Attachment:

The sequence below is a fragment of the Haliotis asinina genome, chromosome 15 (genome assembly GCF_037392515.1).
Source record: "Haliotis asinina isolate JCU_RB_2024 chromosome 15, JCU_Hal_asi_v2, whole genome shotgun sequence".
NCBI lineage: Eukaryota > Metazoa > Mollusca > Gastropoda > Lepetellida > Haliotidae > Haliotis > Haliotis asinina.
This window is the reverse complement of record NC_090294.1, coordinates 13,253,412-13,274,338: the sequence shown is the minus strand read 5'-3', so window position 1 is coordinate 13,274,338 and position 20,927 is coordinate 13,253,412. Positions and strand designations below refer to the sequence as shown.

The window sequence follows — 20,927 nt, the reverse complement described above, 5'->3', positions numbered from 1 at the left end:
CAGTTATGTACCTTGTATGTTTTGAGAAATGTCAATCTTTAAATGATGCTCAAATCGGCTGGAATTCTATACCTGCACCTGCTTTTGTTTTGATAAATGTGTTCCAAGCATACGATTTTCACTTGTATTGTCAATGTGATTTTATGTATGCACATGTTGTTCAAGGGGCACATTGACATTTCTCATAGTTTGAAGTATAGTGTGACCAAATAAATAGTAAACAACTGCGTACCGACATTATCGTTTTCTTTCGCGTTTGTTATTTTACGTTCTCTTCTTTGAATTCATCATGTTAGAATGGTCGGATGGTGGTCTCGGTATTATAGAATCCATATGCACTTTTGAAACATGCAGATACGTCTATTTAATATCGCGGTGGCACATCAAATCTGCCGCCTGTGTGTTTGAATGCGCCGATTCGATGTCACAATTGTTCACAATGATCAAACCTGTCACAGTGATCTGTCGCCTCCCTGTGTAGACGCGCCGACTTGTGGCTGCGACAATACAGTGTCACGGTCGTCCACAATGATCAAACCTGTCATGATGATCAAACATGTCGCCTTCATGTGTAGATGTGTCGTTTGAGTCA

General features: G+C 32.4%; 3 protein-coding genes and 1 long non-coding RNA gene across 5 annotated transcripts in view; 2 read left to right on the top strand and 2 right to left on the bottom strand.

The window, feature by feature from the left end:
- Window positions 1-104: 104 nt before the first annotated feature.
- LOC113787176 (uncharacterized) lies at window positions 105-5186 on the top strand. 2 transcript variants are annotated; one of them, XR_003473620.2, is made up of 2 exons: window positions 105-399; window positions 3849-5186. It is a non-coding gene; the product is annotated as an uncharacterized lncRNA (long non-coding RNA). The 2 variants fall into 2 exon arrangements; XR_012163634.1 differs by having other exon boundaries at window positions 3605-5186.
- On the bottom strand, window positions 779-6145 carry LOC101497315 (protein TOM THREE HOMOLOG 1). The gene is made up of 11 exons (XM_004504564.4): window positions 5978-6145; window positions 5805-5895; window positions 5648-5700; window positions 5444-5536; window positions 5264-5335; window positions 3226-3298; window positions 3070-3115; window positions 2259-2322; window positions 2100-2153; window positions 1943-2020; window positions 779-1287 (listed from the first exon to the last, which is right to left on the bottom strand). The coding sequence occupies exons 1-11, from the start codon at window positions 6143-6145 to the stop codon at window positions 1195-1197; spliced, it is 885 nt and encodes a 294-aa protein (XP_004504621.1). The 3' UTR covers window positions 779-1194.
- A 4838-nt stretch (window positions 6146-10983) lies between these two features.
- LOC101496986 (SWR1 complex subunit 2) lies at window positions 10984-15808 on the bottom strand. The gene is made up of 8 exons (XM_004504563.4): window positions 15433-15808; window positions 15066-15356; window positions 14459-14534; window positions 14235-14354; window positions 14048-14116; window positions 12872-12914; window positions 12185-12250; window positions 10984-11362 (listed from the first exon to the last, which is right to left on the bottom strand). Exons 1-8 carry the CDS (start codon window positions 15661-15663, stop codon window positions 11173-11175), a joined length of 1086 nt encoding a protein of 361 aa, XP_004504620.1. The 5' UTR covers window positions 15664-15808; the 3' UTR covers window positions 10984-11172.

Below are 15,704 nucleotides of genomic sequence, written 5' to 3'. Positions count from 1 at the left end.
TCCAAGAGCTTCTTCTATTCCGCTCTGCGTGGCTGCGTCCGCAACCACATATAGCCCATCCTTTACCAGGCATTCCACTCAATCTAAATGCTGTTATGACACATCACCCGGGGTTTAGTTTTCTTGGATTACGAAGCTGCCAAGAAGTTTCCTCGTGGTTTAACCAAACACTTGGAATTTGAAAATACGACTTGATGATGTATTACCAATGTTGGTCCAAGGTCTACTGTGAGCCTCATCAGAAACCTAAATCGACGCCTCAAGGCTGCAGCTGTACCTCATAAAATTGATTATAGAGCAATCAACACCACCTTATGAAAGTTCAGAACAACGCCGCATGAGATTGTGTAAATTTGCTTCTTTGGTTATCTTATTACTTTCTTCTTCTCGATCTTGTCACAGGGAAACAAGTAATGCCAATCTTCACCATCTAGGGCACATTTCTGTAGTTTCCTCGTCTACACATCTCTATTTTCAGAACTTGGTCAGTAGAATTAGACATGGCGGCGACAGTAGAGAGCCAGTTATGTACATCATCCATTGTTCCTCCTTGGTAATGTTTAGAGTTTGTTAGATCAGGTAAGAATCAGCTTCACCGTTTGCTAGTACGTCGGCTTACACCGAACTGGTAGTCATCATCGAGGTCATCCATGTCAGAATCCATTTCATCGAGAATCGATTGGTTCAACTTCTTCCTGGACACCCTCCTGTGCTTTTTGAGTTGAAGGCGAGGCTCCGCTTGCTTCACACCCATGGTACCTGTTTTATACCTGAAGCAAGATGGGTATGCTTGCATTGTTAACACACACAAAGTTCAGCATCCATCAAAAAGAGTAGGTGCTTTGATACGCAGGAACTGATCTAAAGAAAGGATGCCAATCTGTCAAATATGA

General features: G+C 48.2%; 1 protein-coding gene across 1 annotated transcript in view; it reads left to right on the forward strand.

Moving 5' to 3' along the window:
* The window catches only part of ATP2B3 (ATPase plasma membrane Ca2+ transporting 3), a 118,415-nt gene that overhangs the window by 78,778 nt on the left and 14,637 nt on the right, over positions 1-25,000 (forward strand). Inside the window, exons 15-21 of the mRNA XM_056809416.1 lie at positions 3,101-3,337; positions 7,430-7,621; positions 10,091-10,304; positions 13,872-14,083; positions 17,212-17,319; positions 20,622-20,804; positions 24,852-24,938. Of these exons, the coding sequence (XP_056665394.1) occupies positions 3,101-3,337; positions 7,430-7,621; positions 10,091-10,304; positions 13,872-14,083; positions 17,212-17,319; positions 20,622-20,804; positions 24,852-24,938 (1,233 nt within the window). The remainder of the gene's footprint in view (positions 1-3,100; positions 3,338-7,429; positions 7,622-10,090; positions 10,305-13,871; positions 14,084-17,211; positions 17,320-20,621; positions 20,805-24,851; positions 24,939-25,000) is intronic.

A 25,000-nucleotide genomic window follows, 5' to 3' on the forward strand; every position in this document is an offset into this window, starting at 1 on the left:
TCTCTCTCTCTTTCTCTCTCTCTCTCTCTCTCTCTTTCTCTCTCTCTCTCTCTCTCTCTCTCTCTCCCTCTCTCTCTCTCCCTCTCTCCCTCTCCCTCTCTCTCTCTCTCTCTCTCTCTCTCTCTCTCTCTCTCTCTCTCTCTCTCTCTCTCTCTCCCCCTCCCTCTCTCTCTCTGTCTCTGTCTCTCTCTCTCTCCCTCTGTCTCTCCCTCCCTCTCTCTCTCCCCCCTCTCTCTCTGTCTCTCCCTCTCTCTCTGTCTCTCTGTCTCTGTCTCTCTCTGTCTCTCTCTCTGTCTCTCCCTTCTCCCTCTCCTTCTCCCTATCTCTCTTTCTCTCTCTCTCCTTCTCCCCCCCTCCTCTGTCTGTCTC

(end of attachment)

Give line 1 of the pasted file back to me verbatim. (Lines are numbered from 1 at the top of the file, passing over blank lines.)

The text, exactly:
The sequence below is a fragment of the Haliotis asinina genome, chromosome 15 (genome assembly GCF_037392515.1).